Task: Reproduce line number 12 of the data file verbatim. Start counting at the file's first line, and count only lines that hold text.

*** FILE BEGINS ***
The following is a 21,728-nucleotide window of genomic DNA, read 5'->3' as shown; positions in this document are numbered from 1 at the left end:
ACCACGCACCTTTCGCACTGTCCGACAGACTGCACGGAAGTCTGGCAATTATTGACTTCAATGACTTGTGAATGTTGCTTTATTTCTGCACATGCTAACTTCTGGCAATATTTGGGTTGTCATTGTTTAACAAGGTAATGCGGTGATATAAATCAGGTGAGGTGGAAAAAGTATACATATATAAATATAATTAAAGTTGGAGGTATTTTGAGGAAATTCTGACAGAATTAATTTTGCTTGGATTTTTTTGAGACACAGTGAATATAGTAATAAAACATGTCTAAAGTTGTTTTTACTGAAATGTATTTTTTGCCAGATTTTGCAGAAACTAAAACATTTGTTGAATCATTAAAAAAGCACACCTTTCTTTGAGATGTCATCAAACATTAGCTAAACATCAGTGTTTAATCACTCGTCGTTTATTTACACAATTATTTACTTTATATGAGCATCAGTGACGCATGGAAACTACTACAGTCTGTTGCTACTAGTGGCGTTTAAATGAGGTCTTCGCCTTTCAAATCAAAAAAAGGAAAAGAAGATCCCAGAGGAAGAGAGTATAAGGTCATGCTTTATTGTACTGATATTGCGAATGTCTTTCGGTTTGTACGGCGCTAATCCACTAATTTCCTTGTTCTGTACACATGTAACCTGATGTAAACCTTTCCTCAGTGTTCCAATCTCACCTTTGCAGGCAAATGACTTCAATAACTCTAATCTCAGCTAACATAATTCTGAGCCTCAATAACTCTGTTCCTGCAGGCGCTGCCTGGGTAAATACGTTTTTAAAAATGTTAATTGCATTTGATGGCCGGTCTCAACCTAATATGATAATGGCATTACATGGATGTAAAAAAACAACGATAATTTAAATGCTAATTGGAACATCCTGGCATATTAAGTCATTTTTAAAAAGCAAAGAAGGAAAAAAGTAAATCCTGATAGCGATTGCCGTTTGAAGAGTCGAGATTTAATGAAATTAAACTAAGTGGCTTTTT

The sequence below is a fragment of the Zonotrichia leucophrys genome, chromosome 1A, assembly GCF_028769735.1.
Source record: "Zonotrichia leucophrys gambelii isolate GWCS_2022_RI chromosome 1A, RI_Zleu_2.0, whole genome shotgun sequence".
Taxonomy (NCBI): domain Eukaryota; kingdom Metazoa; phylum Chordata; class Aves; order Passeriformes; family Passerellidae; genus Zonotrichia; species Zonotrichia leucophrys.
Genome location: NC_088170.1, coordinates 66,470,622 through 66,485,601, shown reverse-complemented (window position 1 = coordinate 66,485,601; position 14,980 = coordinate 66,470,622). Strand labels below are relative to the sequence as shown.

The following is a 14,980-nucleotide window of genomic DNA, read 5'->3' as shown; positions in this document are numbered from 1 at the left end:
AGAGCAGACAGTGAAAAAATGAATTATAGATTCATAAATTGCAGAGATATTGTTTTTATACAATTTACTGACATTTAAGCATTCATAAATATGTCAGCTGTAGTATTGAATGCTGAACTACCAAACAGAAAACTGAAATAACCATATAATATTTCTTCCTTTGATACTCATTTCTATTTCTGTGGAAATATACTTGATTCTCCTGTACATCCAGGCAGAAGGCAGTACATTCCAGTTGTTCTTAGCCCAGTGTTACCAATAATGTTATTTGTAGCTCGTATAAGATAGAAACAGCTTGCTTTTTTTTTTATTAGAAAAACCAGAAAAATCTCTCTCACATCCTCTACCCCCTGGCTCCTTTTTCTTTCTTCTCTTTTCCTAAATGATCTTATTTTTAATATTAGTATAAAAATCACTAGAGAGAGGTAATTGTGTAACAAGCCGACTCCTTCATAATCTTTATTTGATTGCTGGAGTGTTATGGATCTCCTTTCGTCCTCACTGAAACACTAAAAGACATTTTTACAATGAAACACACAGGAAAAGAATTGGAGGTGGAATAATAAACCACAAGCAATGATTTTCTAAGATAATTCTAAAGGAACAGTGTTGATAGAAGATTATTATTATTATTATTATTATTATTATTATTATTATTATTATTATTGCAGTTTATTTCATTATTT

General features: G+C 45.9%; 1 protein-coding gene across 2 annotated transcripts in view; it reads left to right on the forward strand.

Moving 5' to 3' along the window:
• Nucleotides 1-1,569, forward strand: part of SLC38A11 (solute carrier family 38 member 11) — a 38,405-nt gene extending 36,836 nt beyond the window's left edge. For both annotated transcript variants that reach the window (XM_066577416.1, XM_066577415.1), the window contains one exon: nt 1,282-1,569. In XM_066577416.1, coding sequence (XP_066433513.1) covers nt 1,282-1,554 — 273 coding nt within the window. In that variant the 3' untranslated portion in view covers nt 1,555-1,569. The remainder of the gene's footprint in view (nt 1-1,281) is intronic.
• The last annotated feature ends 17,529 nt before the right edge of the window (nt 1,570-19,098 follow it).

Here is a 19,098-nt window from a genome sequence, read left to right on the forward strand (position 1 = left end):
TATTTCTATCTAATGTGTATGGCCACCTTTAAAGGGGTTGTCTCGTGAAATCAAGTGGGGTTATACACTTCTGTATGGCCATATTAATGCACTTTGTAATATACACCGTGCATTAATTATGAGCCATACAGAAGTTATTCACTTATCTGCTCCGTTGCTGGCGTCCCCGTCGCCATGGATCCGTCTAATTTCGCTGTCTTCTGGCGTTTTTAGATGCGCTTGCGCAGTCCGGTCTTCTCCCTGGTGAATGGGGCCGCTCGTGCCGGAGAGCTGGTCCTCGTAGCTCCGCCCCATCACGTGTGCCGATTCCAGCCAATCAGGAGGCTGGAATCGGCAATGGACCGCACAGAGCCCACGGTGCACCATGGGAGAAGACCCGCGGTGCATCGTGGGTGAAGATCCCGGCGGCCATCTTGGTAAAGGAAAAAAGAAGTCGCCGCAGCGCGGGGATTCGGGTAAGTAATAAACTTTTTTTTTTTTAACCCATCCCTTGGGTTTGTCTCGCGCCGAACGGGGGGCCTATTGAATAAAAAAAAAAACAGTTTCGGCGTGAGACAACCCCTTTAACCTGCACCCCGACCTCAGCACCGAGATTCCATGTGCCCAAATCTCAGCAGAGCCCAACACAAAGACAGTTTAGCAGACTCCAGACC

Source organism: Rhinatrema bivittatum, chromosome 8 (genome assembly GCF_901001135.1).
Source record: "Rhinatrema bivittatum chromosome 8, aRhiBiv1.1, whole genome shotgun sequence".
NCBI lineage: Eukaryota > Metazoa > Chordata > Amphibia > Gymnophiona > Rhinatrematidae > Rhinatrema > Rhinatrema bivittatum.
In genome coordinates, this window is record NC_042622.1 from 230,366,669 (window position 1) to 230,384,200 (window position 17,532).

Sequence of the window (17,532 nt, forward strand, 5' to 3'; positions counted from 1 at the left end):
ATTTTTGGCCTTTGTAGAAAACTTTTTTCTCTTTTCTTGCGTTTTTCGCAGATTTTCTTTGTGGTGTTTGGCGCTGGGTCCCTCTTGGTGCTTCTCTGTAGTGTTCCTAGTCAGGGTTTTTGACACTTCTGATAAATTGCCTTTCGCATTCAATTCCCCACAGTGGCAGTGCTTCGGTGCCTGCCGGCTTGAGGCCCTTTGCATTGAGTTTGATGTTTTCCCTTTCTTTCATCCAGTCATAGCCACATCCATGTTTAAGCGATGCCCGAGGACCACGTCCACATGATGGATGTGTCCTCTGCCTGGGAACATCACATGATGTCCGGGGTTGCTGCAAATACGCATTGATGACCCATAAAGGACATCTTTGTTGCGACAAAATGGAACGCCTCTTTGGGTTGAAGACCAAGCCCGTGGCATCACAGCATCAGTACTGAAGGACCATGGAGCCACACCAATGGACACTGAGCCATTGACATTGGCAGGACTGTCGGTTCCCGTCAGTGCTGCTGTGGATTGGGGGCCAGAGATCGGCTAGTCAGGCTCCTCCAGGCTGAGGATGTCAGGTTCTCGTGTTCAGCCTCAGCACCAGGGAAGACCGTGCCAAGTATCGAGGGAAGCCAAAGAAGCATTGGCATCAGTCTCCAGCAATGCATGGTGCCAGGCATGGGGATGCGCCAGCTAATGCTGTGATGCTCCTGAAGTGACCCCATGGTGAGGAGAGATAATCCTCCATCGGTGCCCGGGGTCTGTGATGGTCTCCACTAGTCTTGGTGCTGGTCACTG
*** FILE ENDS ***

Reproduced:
• The last annotated feature ends 17,529 nt before the right edge of the window (nt 1,570-19,098 follow it).